With the anti-Trump outrage machine daily discovering new cylinders it didn’t know it had, it can be difficult to distinguish the signal from the noise for business interests in the new Washington. Amid the bluster and blowback, the half-century old admonition from then-incoming Nixon attorney general John Mitchell to “watch what we do, not what we say” offers one strategy. But it gives insufficient credit to the performative dimension of a new breed of presidency, one that willed itself into being and sustains through the media. That is, to an arguably unprecedented degree, what this president says is what he does.
As we’ve seen, Trump’s megaphone works both for him and against him. He’s burnished his already-great summoning power by demonstrating with a single tweet or utterance he can erase billions of dollars in real-world value from companies that cross him. But his read-fire-aim style has also doubtlessly contributed to record-high disapproval ratings for such a young administration that, if the trend lines hold, will hobble his ability to press his agenda on Capitol Hill.
This week has already provided more evidence in both directions. The Trump administration’s risible claim that the press insufficiently covers terrorism prompted a knee-jerk response to correct the record. Cable networks especially took the bait, devoting two days to talking about their coverage of recent attacks. And it amounted to a highlight reel helping drive the administration’s message that the danger they’re seeking to address — including through a travel ban that’s galvanized business opposition — remains clear and present.
But last night, in a hearing on the ban before the Ninth Circuit Court of Appeals, Washington State’s solicitor general invoked Trump’s running commentary on his own actions to argue an unconstitutional religious test lay behind the administration’s executive order. Once the three-justice panel in San Francisco issues a ruling, the case is expected to land at the Supreme Court, where Trump administration lawyers could need to more squarely confront Trump’s pronouncements. Maybe then the best judges in the land can show the rest of us how to weigh the president’s words against his actions.
Former Secretary of State James Baker, who’s set to meet with top White House officials today, and a number of other elder GOP statesmen are calling for a tax on carbon pollution as the most market-friendly means of addressing climate change.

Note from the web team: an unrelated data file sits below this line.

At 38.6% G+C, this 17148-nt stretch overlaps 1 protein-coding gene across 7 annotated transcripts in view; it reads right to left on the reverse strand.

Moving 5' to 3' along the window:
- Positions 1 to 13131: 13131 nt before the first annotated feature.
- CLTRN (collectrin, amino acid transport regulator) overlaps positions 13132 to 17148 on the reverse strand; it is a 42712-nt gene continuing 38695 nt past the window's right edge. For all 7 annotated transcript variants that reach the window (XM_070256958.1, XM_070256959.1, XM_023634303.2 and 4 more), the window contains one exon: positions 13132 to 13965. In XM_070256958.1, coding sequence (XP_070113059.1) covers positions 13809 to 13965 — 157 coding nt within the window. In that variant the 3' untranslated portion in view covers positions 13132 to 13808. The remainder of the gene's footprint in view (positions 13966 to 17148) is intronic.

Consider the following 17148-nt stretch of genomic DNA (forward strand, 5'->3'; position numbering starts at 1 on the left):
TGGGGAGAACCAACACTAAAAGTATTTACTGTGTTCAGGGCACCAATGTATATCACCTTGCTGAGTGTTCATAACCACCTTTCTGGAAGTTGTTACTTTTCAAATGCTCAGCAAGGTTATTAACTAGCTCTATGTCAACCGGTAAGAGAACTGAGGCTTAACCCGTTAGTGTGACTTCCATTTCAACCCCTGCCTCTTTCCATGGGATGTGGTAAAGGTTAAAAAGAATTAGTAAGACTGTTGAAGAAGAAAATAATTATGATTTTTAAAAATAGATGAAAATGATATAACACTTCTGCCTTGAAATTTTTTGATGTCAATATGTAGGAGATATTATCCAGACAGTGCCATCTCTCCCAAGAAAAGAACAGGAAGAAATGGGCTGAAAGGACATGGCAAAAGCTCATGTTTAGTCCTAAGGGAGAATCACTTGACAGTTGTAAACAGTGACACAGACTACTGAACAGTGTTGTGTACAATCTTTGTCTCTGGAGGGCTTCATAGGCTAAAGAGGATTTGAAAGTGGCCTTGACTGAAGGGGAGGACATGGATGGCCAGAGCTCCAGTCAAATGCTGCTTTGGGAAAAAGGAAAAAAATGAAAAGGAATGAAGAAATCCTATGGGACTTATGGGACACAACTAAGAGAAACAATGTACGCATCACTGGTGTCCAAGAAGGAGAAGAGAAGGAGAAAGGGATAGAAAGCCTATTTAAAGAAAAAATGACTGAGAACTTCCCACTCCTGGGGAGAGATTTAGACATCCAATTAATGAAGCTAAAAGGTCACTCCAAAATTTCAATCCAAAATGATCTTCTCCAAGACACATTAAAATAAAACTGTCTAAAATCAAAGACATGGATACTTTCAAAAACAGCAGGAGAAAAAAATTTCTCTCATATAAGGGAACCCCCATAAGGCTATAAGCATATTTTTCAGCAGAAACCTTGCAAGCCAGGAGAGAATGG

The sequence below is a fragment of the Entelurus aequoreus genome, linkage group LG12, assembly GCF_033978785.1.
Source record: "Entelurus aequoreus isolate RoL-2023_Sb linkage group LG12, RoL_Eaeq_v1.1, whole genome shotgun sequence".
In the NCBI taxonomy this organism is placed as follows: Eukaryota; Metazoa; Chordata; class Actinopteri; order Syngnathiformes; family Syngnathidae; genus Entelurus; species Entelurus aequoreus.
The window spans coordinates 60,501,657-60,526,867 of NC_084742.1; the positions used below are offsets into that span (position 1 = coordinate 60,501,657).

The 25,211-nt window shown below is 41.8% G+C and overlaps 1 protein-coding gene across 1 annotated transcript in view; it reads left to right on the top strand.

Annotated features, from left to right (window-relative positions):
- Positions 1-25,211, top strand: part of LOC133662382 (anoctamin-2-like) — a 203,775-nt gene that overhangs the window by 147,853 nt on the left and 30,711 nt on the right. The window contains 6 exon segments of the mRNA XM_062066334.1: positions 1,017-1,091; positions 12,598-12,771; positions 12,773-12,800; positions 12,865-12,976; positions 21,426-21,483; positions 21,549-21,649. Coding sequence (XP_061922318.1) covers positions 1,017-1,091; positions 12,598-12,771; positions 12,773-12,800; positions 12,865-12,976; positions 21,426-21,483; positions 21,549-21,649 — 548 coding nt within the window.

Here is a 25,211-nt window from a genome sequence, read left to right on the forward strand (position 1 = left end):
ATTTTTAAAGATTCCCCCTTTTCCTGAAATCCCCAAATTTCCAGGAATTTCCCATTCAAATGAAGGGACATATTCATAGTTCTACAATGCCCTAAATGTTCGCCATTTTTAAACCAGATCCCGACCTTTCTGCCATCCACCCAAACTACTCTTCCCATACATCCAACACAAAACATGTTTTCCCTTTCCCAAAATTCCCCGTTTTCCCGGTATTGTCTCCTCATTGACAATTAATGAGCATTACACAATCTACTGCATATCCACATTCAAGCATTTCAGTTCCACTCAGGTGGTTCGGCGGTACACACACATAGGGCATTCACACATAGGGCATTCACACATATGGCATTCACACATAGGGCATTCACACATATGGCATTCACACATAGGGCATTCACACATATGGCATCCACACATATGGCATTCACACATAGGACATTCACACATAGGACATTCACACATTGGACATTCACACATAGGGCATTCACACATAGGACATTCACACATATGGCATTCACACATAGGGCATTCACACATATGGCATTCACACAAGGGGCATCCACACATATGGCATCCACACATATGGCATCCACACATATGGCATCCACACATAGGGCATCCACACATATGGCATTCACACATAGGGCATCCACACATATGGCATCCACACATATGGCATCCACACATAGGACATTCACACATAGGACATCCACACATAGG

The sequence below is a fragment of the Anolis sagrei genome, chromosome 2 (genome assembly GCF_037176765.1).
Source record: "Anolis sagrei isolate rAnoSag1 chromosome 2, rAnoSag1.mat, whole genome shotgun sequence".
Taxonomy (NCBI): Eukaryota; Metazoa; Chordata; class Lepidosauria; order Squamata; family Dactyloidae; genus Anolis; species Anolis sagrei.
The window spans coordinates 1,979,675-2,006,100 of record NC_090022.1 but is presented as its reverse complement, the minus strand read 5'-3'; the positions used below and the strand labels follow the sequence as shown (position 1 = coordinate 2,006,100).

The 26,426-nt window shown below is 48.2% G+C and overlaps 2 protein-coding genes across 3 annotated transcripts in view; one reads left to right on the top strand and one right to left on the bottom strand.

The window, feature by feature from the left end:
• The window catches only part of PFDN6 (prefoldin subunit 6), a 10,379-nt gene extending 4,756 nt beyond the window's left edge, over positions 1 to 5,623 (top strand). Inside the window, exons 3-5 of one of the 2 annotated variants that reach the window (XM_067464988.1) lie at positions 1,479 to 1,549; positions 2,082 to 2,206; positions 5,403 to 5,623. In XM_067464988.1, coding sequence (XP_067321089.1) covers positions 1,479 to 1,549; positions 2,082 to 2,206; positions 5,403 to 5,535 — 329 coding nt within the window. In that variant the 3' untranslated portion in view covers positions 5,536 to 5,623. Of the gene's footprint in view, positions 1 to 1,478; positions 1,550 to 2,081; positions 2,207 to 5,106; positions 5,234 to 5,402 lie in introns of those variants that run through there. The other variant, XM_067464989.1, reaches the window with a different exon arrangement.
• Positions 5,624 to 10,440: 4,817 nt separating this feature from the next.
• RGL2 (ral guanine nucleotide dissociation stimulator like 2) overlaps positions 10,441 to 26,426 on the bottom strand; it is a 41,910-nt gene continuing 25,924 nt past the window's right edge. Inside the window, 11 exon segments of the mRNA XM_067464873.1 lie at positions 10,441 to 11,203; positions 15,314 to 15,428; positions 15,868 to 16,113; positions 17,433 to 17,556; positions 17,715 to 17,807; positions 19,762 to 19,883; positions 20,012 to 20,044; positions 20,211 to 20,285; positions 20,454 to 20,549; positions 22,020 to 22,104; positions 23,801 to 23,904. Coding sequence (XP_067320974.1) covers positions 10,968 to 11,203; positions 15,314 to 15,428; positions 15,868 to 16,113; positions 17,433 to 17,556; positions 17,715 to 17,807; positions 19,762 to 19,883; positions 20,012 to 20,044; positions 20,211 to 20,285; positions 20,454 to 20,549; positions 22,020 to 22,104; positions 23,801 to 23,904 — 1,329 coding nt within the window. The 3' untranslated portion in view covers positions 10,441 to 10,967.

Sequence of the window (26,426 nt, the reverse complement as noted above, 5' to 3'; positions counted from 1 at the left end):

After CEOs of major tech, retail and financial services firms spoke out against Trump’s executive order, leaders of smaller biotechs are following suit. A new missive from the industry gathered signatures from CEOs, life science venture capitalists and top academics worried about harm to the industry and its research.
Some of the tech firms now rallying opposition to Trump’s travel ban contributed handsomely to his inaugural just weeks ago.
If Trump imposes punitive tariffs of up to 10% on Chinese goods, the country’s exports to the U.S. could fall by as much as 25%; Chinese retaliation could cost the U.S. a quarter-point of economic growth.
Oversight Committee chair who investigated Hillary's emails unlikely to probe Trump's conflicts of interest [NY Daily News]
After meeting privately with the president in the Oval Office on Tuesday, Utah Republican Jason Chaffetz said he probably won’t probe potential issues with Trump’s business ties.
Number of the day
The number of voters backing Trump's ban on refugees and others from seven majority-Muslim countries, according to a new Morning Consult/POLITICO poll. The survey reveals a stark partisan split on the issue, with 82% of Republicans supporting the order while 65% of Democrats oppose it. It also carried a flashing warning signal for the White House: Trump's disapproval rating has risen 5 points to 46% over his first two weeks in office.
$100 BILLION FUND: There's more to investing in the US than betting on Trump [Business Insider]
Trump administration to approve final permit for Dakota Access pipeline [Washington Post]